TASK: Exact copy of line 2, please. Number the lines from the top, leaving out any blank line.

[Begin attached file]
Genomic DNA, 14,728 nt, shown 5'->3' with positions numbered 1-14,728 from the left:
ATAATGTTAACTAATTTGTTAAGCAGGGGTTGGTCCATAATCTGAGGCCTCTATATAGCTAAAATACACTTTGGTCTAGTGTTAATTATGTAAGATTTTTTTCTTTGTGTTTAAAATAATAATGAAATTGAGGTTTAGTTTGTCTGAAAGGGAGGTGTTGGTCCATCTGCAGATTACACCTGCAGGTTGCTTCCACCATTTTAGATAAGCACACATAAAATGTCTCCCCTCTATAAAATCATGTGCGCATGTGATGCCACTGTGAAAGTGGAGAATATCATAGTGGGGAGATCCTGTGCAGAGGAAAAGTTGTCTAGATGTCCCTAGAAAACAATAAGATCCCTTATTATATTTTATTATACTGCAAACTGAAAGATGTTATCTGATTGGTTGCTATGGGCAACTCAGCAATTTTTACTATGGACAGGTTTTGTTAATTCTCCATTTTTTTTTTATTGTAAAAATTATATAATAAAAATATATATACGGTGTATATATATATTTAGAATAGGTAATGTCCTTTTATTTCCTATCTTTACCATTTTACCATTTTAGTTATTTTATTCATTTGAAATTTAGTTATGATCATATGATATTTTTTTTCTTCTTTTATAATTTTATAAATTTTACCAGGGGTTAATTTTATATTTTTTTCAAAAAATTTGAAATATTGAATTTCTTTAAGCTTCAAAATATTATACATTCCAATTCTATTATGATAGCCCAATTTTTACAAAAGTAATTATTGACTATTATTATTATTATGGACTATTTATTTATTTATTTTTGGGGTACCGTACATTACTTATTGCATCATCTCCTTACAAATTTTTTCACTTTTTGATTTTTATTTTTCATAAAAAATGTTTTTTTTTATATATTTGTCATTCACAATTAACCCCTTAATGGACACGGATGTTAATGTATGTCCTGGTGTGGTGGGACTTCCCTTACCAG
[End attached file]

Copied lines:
ATAATGTTAACTAATTTGTTAAGCAGGGGTTGGTCCATAATCTGAGGCCTCTATATAGCTAAAATACACTTTGGTCTAGTGTTAATTATGTAAGATTTTTTTCTTTGTGTTTAAAATAATAATGAAATTGAGGTTTAGTTTGTCTGAAAGGGAGGTGTTGGTCCATCTGCAGATTACACCTGCAGGTTGCTTCCACCATTTTAGATAAGCACACATAAAATGTCTCCCCTCTATAAAATCATGTGCGCATGTGATGCCACTGTGAAAGTGGAGAATATCATAGTGGGGAGATCCTGTGCAGAGGAAAAGTTGTCTAGATGTCCCTAGAAAACAATAAGATCCCTTATTATATTTTATTATACTGCAAACTGAAAGATGTTATCTGATTGGTTGCTATGGGCAACTCAGCAATTTTTACTATGGACAGGTTTTGTTAATTCTCCATTTTTTTTTTATTGTAAAAATTATATAATAAAAATATATATACGGTGTATATATATATTTAGAATAGGTAATGTCCTTTTATTTCCTATCTTTACCATTTTACCATTTTAGTTATTTTATTCATTTGAAATTTAGTTATGATCATATGATATTTTTTTTCTTCTTTTATAATTTTATAAATTTTACCAGGGGTTAATTTTATATTTTTTTCAAAAAATTTGAAATATTGAATTTCTTTAAGCTTCAAAATATTATACATTCCAATTCTATTATGATAGCCCAATTTTTACAAAAGTAATTATTGACTATTATTATTATTATGGACTATTTATTTATTTATTTTTGGGGTACCGTACATTACTTATTGCATCATCTCCTTACAAATTTTTTCACTTTTTGATTTTTATTTTTCATAAAAAATGTTTTTTTTTATATATTTGTCATTCACAATTAACCCCTTAATGGACACGGATGTTAATGTATGTCCTGGTGTGGTGGGACTTCCCTTACCAG